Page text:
UNT computer programming students place first at regionals to qualify for international programming competition

Wednesday, November 21, 2007

A group of student computer programmers from the University of North Texas has qualified for an international computer programming contest in Canada.

The "Knapsackers@UNT" will compete next April in the Association for Computing Machinery International Collegiate Programming Contest after winning the 2007 ACM South Central USA Regional Programming Contest held earlier this month after Texas A&M University.

The contest pits teams of students against eight or more complex, real-world problems. Huddled around a single computer, the competitors race against the clock to solve the problems, collaborating to rank the difficulty of the problems, deduce the requirements, design test beds and build software systems that solve the problems under the intense scrutiny of expert judges. The students receive a time penalty for each incorrect solution they submit to the judges.

After five hours of non-stop programming, the "Knapsackers@UNT" solved eight of nine problems to finish first. The team was the only one to solve eight problems, including guiding a laser beam through a maze of objects with reflectors and splitters. It became the first UNT team to qualify for the international competition, which is scheduled for April 8-12 in Banff Springs, Alberta.

The ACM South Central USA Regional Programming Contest attracted 76 teams. The Knapsackers@UNT solved more problems than the rest of the top 10 teams in the competition, which included three teams from the University of Texas at Austin, two teams from Texas A&M, two teams from Baylor University and one team each from Rice University and Southwestern University in Georgetown.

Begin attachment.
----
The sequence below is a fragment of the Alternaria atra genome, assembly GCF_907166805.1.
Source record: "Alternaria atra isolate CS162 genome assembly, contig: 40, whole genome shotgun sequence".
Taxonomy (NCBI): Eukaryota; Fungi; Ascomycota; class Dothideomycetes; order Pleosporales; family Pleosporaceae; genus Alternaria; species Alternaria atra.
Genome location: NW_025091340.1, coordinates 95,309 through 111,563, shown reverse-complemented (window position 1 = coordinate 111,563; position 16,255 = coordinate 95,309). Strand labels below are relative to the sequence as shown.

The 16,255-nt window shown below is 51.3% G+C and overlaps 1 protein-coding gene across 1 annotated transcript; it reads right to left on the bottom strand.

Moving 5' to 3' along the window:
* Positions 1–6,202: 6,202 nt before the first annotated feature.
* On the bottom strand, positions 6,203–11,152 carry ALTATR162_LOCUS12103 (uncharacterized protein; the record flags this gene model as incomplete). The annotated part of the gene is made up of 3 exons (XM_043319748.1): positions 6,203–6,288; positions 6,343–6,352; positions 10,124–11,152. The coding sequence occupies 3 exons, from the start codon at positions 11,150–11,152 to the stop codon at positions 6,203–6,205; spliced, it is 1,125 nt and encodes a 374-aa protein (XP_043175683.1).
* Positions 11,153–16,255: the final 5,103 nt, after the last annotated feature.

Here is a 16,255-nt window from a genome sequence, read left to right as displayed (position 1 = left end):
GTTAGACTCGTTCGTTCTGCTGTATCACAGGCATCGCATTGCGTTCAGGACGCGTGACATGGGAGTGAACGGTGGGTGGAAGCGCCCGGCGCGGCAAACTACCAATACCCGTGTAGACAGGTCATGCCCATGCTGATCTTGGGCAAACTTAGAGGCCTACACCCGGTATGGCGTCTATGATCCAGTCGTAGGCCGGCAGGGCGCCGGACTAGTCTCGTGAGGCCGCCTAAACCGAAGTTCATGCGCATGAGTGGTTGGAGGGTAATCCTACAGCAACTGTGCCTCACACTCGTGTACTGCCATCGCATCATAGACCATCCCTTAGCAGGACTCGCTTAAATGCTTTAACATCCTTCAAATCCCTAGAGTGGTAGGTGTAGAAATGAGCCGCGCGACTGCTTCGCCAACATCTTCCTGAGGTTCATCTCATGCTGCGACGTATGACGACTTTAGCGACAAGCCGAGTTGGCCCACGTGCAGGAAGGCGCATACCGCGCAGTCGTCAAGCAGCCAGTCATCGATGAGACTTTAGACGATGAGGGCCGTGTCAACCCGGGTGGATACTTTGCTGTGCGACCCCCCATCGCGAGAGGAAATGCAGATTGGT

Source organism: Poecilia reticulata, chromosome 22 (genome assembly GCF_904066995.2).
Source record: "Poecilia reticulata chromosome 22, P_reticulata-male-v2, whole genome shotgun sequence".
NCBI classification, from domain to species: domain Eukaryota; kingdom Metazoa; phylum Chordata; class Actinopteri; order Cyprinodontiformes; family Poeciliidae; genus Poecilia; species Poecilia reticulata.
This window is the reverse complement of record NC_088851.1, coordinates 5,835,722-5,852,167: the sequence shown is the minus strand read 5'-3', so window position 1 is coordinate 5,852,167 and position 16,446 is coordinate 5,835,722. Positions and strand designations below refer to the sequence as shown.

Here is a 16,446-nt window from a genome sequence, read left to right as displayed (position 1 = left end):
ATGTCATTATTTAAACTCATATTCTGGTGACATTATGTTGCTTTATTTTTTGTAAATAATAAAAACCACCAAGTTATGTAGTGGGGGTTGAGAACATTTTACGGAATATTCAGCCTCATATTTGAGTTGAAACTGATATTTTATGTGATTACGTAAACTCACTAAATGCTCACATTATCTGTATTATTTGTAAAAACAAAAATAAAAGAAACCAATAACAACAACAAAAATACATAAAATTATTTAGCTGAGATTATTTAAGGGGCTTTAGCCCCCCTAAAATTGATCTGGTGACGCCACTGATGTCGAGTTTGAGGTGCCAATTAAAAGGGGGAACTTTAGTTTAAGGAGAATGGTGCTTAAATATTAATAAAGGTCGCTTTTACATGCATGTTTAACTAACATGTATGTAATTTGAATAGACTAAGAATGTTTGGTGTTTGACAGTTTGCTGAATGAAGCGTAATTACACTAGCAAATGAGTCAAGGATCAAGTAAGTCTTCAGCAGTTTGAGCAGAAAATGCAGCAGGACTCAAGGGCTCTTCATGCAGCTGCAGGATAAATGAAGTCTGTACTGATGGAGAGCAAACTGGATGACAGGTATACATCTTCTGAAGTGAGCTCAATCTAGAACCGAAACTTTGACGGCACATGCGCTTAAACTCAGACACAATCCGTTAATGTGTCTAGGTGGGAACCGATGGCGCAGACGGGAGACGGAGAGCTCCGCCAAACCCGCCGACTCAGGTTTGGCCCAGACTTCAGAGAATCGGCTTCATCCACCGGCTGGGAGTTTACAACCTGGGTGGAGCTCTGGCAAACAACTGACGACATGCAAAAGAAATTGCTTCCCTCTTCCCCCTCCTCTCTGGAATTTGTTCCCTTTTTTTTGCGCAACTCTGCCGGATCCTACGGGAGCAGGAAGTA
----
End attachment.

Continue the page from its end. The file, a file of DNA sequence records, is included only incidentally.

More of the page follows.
Another UNT team, "The Traveling Salesmen," placed 11th in the competition, ahead of teams from the University of Oklahoma, Louisiana State University, Southern Methodist University and the University of Texas at Arlington.

Dr. Oscar Garcia, dean of the UNT College of Engineering, which houses the Department of Computer Science and Engineering, says the success of the department's student programming teams "bestows honor on the students and on their teachers, attesting to the quality of the education in their discipline at UNT."

John Rizzo, captain of the "Knapsackers @UNT" and a senior computer science and mathematics major from Kingwood, is looking forward to competing in Banff Springs.

"For the world finals, we'll need to concentrate on practicing lots of very difficult problems, both individually and as a team. The world finals problems will be a lot more algorithmically and mathematically rigorous than the regional problems, so we need to work on extending our skill set to perform well," he says.

Rizzo was also a member of the "Texas Codeboys" programming team that finished 14th last year and 19th this year in the "Challenge 24" computer programming contest in Budapest, Hungary, and finished fourth last winter in an international online programming contest sponsored by the Indian Institute of Technology.

"Knapsackers @UNT" also includes seniors Hector Cuellar, Nuevo Laredo, Mexico, and Robert Mitchell Burke, Dripping Springs. Both are computer science and mathematics majors. The members of "The Traveling Salesmen," all computer science and engineering majors, are Joey Parrish a senior from Deer Park; Angel Fox, a junior from Haltom City; and Matt Bishop, a junior from Copper Canyon.

Sponsored by IBM, the Association for Computing Machinery International Collegiate Programming Contest traces its roots to a competition held at Texas A&M in 1970 and hosted by the university's chapter of the Upsilon Pi Epsilon Computer Science Honor Society. The idea gained popularity at universities in the United States and Canada as an innovative initiative to challenge the top students in the field of computing science, according to the international contest's web site.

The contest evolved into a multi-tier competition, with the first finals held at the ACM Computer Science Conference in 1977. Since then, students from 1,756 universities from 82 countries have participated. Ninety teams are selected for the finals.

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